execute before leaving the "try" block, use the keyword "Finally" and
put
the code after it. The last line of the try block is "End Try"

try
' Protected Code
catch fEx as system.FileException
' File errors
catch ex as Exception
' All other errors
Finally
' clean up code - release file handles, etc.
end try

At any time, you can nest try...catch...[finally]...end try blocks, even
inside a catch or finally handler. An easy way to start converting is
to
find your On Error Goto statement and replace it with Try. At the error
label, replace this with Catch ex as Exception. At the end of the
routine,
insert an End Try. If you have a resume statement, replace it with
"Finally" (before the end try) and move the code from the resume target
into
the finally block.

For example -

sub MySub()
On error goto myErr
' Protected Statement

ResumeHere:
' Clean up code
exit sub

myErr:
' Error Handler
resume ResumeHere
end sub

becomes

sub MySub()
Try
' Protected Statement

Catch ex as exception
' Error Handler - note: you can use multiple catch statements, one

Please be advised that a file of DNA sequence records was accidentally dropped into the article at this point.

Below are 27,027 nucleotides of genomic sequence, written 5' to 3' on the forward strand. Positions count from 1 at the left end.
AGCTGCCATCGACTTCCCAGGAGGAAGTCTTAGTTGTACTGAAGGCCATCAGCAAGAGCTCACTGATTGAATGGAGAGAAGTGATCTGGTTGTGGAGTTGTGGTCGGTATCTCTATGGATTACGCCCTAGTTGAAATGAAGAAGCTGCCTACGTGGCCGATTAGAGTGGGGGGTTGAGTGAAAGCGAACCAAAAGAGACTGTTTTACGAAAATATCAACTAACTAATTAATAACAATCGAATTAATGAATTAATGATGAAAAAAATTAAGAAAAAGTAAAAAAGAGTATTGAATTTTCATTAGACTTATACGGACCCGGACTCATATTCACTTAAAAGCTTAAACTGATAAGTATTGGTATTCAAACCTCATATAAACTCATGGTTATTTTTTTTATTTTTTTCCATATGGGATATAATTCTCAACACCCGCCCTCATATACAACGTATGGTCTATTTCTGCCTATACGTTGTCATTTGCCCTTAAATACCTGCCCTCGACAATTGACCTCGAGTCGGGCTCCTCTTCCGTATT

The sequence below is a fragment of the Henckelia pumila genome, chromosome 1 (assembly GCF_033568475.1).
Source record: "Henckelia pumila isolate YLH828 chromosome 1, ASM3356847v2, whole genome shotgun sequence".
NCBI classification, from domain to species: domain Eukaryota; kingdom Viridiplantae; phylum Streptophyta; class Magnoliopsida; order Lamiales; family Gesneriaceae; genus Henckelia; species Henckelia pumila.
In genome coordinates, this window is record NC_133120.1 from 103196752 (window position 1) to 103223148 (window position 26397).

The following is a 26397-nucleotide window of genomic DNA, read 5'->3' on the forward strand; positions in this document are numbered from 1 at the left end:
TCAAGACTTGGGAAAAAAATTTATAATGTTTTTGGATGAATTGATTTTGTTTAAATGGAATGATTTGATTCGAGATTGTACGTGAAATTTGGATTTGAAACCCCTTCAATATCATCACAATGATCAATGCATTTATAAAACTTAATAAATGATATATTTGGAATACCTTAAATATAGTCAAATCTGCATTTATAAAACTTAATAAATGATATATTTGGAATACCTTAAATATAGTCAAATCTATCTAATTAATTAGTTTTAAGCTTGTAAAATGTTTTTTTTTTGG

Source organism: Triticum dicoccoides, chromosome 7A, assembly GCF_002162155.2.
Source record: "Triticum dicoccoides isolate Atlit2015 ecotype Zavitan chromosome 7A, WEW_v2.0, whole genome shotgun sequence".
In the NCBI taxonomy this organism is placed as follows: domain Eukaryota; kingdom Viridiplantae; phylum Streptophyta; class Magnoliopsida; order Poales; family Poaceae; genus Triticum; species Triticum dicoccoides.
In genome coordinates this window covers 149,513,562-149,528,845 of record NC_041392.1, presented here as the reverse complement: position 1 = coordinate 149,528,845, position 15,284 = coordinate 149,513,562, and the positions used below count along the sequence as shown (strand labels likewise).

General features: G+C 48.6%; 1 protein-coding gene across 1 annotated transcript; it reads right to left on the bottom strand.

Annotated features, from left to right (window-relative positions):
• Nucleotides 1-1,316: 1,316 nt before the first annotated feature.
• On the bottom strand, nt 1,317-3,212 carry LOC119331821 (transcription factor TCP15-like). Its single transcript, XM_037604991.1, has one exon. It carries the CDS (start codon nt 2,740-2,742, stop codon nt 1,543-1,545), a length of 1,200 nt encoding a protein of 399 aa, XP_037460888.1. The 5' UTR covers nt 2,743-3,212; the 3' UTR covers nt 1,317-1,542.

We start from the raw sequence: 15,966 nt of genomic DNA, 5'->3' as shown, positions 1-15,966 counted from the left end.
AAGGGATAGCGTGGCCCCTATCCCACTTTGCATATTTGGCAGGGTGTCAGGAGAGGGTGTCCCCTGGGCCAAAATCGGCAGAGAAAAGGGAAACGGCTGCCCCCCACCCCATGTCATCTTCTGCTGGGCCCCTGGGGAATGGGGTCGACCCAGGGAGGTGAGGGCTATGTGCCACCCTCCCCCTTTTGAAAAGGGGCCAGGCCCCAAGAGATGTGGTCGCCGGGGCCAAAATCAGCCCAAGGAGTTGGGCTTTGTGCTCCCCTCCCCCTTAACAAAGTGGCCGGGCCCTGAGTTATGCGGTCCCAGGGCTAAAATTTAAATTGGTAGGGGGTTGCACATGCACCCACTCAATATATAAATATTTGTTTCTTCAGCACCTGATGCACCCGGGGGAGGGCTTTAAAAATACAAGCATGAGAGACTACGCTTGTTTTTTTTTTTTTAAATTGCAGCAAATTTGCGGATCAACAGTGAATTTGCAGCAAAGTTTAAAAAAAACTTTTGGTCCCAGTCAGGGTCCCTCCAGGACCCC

for
each type of error you expect to have; If none of your catch statements
can
handle the error, it is automatically propagated up the call stack to
the
next level of error handling.

Finally
' Clean up code
End Try
end sub

As for "On Error Resume Next", it's still useful, especially if you are
configuring an environment for your application and some parts of the
environment already exist and you would get an error back when you
attempt
to configure previously existing parts. Keep these sections of code as
short as possible (I never need more than 10 lines under this type of
control).

All uses of On Error Goto ... should be immediately replaced with try
blocks.

Mike Ober.

"fniles" <fn****@pfmail.comwrote in message
news:%2***************@TK2MSFTNGP05.phx.gbl...